All I could think to myself was the teacher that offered this as an assignment and how cool he or she was. Or if they all happened to be there by their own interest, how cool they all were.
There was also a couple directly in front of me who appeared to be somewhat nerdy. A cool thing about going to the movies is that the seats are positioned in such a way that you can see the going-ons of the people diagonally in front of you, and you can quite literally look over their shoulder. You can see what snacks they are eating, see if they are holding hands, or even read their text messages*.
*Hey, if you whip out your cell phone during a movie, my eyes are going to go directly to the bright light that your phone emits. And if your texting snapped me out of my movie-watching trance, I think I have the right to read your text message to see what was so important that it needed to be said during the middle of the movie.
The main reason I accuse the couple of being nerds is because they each took turns running (not so much running as speed-walking-in-the-dark) to the bathroom right before the previews started. The girl went first, and when she got back, it was as if they were a tag team, and he went running to the bathroom, arriving back just as the first preview started.
There were five or six previews, and I soon realized that they were not hustling to the bathroom out of urinecessity (a wonderful word that I just made up) but so that they didn’t miss out on seeing one specific preview.
“My dear Frodo,” a voice started in the beginning of the trailer, and they were both brought to attention, in much the same way that I had been brought to attention when I saw the woman with the awesome, awesome breasts. The girl rubbed the guy’s arm, then rested her head on his shoulder as they watched the rest of the trailer for The Hobbit.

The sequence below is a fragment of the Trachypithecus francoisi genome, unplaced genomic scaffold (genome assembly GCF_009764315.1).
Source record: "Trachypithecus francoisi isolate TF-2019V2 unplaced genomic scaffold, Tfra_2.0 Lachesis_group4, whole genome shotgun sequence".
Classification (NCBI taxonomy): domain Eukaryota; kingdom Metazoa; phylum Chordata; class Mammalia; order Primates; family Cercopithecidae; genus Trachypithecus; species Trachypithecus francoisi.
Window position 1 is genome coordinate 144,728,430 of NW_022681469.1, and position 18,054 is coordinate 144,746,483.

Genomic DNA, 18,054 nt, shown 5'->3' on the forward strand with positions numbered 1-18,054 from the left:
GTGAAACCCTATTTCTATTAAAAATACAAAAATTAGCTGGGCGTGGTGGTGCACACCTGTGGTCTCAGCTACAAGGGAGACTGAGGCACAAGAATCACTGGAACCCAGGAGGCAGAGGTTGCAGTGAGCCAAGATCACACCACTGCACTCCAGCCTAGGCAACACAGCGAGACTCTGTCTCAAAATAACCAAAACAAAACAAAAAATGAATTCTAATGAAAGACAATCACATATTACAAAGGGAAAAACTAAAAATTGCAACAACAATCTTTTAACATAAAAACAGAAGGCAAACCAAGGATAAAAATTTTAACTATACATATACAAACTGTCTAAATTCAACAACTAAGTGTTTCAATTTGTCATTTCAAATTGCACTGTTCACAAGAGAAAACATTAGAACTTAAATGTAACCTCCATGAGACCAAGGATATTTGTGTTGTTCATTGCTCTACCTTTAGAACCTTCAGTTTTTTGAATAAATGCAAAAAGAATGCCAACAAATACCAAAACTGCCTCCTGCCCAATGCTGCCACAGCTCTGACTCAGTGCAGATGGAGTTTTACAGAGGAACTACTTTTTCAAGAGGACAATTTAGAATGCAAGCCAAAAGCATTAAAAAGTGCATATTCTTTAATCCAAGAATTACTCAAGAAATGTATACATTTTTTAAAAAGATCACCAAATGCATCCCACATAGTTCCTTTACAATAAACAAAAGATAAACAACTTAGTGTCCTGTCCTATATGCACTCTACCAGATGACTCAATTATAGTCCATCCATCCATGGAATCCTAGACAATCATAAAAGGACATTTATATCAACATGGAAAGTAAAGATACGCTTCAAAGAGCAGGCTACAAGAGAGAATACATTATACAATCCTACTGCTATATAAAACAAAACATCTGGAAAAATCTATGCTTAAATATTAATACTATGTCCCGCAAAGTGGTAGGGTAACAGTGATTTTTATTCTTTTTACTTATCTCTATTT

She rubbed his arm in excitement, but it was not her own excitement that was revealed, but rather her excitement for his excitement, the way a mother might rub her little boy’s arms as he stares, mouth agape, at the powerful and thunderous fire trucks strolling past during a parade.
I found this simple interaction to be very telling. As I saw it, The Hobbit was a book that this guy loved as a child. Perhaps he loved The Lord of the Rings movies, but desperately wished that his favorite book, The Hobbit, had been made into a movie. And now he was getting his wish. Or a preview of his wish.
And she was saying, “I’m so happy for you in this wonderful moment, where you can catch a glimpse of something you really love being reborn. I’m so glad we ran to the bathroom so that you could see this, and I could see you see this.”
It was this small, personal gesture that outweighed the significance of a theater full of screaming fans. This private moment that I just happened (to be lucky enough) to witness.
Sometimes big events are more of a private experience.
This, I suppose, is what it looks like at a premiere for a movie based on a book. Where all of the excitement that drove people to the movie, literally the first minute it was released, can’t be expressed with wizard capes or superhero masks or lightsabers, because such things don’t exist but in one’s mind. Instead, the excitement is shown in much subtler ways, like rubbing an arm or making a t-shirt or high-fiving a classmate.
Or maybe the excitement can be expressed by transforming into a total nerd — by rushing home, purchasing the book online, and blogging about a movie that changed the way you look at things.